Everything you wanted to know about hemorrhoids and anal fissures, but were afraid to ask.
This is the second installment of a piece based on an interview by Dr. Rob Orman with Dr. Megan Cavanaugh, a colorectal surgeon in Portland, Oregon. Although many of Dr. Cavanaugh’s recommendations are not based on controlled trials, listeners nonetheless found the interview very helpful. Her advice is straightforward and practical, with a good measure of humor mixed in. Last month, we discussed perianal abscesses. This month, we cover hemorrhoids and fissures.
We will deal with painful external hemorrhoids first. One of the questions that emergency physicians face frequently is whether an external hemorrhoid should be incised or not. According to Dr. Cavanaugh, many so-called thrombosed hemorrhoids are actually acute flares that do not require surgical intervention. If the overlying skin is not taught and purple and a hard mass cannot be palpated inside, incision is likely to cause more pain and discomfort than the patient already has. Moreover, if symptoms have been present for more than 2-3 days, the chances of retrieving a clot are greatly diminished and conservative management with warm baths and a prescription steroid cream is more prudent. In these cases, it will often take a few weeks for the inflammation and pain to completely resolve.
In those patients who do qualify for an incision and clot removal, Dr. Cavanaugh uses the following technique:
Begin with a local anesthetic mixture that includes lidocaine, bupivicaine and bicarbonate to decrease the burning associated with injection.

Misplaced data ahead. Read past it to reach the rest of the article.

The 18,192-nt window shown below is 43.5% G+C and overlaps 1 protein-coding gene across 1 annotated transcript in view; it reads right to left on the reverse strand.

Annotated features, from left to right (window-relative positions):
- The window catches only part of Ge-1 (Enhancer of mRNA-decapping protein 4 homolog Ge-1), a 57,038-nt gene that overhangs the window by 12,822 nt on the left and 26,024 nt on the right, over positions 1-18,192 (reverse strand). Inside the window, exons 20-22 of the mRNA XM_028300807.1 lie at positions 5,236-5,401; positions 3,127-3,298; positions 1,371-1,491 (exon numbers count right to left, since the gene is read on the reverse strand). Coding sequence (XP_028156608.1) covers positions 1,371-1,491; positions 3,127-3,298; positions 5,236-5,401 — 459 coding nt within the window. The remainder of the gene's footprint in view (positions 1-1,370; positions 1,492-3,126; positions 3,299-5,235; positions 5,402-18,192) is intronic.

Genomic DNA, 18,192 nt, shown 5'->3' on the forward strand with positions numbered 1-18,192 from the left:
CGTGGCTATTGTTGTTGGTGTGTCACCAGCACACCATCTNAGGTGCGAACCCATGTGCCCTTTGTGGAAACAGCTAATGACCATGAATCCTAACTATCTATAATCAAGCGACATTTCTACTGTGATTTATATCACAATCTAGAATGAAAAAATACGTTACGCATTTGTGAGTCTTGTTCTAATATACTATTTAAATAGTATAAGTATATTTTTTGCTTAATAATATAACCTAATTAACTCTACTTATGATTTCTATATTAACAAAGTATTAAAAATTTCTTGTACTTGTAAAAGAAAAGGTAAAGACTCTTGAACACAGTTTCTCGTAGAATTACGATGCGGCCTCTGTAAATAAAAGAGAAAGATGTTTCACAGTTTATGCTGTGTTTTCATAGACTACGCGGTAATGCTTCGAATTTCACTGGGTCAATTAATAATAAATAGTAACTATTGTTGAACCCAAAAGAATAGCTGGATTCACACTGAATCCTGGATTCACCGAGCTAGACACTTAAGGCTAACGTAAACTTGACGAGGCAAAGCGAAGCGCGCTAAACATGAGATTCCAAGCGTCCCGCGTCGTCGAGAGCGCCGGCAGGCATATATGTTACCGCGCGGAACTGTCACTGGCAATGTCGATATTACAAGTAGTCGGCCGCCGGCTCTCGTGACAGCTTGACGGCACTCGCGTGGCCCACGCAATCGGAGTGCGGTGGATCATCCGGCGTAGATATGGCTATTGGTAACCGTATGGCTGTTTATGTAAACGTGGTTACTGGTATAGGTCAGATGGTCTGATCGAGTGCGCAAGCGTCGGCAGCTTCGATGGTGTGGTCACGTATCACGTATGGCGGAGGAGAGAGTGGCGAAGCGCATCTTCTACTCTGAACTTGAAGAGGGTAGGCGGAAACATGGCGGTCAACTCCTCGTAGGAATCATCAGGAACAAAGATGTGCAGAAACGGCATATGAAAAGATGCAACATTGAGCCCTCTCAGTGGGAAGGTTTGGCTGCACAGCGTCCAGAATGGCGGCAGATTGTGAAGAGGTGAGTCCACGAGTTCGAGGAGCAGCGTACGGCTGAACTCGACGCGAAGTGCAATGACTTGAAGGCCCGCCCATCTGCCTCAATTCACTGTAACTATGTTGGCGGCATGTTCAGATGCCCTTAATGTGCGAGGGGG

Use a very small needle (28 gauge) to do the injecting and only instills analgesic in the area of the planned incision.
The incision itself is elliptical, made with scissors after gently lifting the skin over the area of maximum tension with forceps.
Remove this piece of overlying skin along with any underlying clotted material. Despite the inherently robust bacterial milieu of the region, antibiotics are not generally necessary after this procedure and patients typically heal uneventfully in a couple of weeks.
Bleeding hemorrhoids, most commonly internal, are the most common cause of rectal bleeding. The typical history is of intermittent bright red blood per rectum with defecation, on the toilet paper or on the outside of stools. Although a digital rectal examination is imperative in the evaluation of patients with rectal bleeding to palpate for a malignancy, only with anoscopy can one visualize internal hemorrhoids. To facilitate anoscopy, it is helpful to use a generous amount of lubrication and ask the patient to bear down during insertion of the anoscope. As the anoscope is then slowly and gently removed, the clinician visualizes the mucosa using a good direct light source. Interestingly, even when patients present with a history of recent bleeding, it is unusual to actually see a bleeding hemorrhoid on anoscopic examination. It is more common to see the hemorrhoids themselves creeping over the verge of the anoscope as it is slowly withdrawn.